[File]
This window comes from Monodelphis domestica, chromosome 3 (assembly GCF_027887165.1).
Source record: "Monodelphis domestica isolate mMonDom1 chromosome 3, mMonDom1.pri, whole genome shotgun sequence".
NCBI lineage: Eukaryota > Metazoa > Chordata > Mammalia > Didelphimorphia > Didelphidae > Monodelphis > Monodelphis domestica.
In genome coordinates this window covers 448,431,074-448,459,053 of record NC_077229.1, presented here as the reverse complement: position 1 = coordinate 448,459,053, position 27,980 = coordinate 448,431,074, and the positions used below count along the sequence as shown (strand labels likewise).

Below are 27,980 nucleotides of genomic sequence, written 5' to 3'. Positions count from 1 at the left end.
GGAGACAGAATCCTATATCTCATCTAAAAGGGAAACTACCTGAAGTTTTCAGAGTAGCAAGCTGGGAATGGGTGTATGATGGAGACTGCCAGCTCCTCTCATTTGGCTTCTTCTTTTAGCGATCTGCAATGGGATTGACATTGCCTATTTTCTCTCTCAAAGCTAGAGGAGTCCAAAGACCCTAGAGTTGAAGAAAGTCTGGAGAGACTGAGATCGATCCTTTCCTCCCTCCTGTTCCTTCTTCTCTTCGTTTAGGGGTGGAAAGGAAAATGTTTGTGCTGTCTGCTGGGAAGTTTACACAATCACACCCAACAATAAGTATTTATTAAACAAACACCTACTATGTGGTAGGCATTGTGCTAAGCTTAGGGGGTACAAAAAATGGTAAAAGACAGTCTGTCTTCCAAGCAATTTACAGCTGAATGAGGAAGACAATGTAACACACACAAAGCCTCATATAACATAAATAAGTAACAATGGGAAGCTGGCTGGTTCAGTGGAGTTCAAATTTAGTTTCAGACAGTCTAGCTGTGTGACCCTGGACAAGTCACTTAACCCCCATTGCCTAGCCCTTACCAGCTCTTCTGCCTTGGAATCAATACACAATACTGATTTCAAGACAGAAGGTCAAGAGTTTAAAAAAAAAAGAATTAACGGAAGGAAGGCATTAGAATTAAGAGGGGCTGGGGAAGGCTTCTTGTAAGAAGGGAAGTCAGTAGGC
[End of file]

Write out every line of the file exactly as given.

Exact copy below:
This window comes from Monodelphis domestica, chromosome 3 (assembly GCF_027887165.1).
Source record: "Monodelphis domestica isolate mMonDom1 chromosome 3, mMonDom1.pri, whole genome shotgun sequence".
NCBI lineage: Eukaryota > Metazoa > Chordata > Mammalia > Didelphimorphia > Didelphidae > Monodelphis > Monodelphis domestica.
In genome coordinates this window covers 448,431,074-448,459,053 of record NC_077229.1, presented here as the reverse complement: position 1 = coordinate 448,459,053, position 27,980 = coordinate 448,431,074, and the positions used below count along the sequence as shown (strand labels likewise).

Below are 27,980 nucleotides of genomic sequence, written 5' to 3'. Positions count from 1 at the left end.
GGAGACAGAATCCTATATCTCATCTAAAAGGGAAACTACCTGAAGTTTTCAGAGTAGCAAGCTGGGAATGGGTGTATGATGGAGACTGCCAGCTCCTCTCATTTGGCTTCTTCTTTTAGCGATCTGCAATGGGATTGACATTGCCTATTTTCTCTCTCAAAGCTAGAGGAGTCCAAAGACCCTAGAGTTGAAGAAAGTCTGGAGAGACTGAGATCGATCCTTTCCTCCCTCCTGTTCCTTCTTCTCTTCGTTTAGGGGTGGAAAGGAAAATGTTTGTGCTGTCTGCTGGGAAGTTTACACAATCACACCCAACAATAAGTATTTATTAAACAAACACCTACTATGTGGTAGGCATTGTGCTAAGCTTAGGGGGTACAAAAAATGGTAAAAGACAGTCTGTCTTCCAAGCAATTTACAGCTGAATGAGGAAGACAATGTAACACACACAAAGCCTCATATAACATAAATAAGTAACAATGGGAAGCTGGCTGGTTCAGTGGAGTTCAAATTTAGTTTCAGACAGTCTAGCTGTGTGACCCTGGACAAGTCACTTAACCCCCATTGCCTAGCCCTTACCAGCTCTTCTGCCTTGGAATCAATACACAATACTGATTTCAAGACAGAAGGTCAAGAGTTTAAAAAAAAAAGAATTAACGGAAGGAAGGCATTAGAATTAAGAGGGGCTGGGGAAGGCTTCTTGTAAGAAGGGAAGTCAGTAGGC